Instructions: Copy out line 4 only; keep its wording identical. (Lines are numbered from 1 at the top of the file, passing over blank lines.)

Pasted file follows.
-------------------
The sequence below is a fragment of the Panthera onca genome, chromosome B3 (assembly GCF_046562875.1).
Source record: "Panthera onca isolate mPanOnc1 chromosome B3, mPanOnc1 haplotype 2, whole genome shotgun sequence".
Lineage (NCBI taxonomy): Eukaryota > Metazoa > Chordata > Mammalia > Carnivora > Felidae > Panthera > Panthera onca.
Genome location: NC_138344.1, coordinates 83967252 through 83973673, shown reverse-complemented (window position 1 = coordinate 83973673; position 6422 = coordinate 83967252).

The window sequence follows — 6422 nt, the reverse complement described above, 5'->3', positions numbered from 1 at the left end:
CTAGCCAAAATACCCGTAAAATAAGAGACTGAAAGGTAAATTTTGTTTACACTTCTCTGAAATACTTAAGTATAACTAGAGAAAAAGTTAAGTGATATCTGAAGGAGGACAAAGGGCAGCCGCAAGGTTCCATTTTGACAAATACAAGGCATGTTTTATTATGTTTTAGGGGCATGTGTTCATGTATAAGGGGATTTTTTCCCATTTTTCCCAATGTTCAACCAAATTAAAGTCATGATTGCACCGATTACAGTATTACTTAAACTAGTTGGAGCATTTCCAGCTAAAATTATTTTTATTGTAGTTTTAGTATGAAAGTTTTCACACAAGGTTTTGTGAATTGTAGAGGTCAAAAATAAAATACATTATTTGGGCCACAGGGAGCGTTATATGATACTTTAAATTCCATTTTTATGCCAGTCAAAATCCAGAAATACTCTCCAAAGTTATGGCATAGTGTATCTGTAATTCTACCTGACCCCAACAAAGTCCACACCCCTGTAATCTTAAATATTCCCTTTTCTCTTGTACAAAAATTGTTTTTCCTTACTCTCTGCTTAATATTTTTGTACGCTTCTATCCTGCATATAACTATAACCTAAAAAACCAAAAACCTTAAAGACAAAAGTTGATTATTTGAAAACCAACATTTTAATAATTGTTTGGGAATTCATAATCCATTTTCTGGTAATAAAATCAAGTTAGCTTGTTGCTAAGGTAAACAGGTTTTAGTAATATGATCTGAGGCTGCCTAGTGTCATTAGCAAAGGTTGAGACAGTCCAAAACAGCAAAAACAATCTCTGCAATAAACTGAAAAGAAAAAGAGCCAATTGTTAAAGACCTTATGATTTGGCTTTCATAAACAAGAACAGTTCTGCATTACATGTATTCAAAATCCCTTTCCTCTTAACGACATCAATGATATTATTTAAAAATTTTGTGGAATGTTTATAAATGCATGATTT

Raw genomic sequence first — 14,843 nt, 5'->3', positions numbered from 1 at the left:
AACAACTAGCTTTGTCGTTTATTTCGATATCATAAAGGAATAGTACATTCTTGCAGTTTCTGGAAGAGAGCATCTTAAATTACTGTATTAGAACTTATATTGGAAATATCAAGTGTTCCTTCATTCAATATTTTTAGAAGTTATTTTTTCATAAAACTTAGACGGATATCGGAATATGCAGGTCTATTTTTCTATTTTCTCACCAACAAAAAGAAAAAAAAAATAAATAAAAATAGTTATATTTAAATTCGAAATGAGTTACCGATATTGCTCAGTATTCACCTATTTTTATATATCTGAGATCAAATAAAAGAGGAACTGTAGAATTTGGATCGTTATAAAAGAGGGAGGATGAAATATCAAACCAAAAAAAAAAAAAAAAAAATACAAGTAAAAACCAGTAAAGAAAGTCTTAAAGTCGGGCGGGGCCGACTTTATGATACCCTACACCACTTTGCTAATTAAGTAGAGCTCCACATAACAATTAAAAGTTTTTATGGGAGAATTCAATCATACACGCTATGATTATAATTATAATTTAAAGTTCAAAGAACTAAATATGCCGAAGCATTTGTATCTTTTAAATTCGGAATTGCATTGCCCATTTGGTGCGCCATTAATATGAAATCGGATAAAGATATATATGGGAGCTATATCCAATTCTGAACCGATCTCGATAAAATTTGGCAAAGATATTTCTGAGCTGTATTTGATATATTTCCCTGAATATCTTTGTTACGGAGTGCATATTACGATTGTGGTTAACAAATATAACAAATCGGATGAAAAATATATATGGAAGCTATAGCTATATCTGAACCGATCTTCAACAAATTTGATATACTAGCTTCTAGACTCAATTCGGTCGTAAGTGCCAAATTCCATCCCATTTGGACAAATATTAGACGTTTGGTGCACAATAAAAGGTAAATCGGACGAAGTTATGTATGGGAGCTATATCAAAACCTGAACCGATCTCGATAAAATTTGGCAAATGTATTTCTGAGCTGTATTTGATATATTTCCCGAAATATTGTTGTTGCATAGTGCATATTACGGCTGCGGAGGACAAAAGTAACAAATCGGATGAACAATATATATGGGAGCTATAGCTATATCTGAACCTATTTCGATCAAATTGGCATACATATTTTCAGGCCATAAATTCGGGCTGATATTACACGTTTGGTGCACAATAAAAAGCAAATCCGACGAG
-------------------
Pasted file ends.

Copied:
Genome location: NC_138344.1, coordinates 83967252 through 83973673, shown reverse-complemented (window position 1 = coordinate 83973673; position 6422 = coordinate 83967252).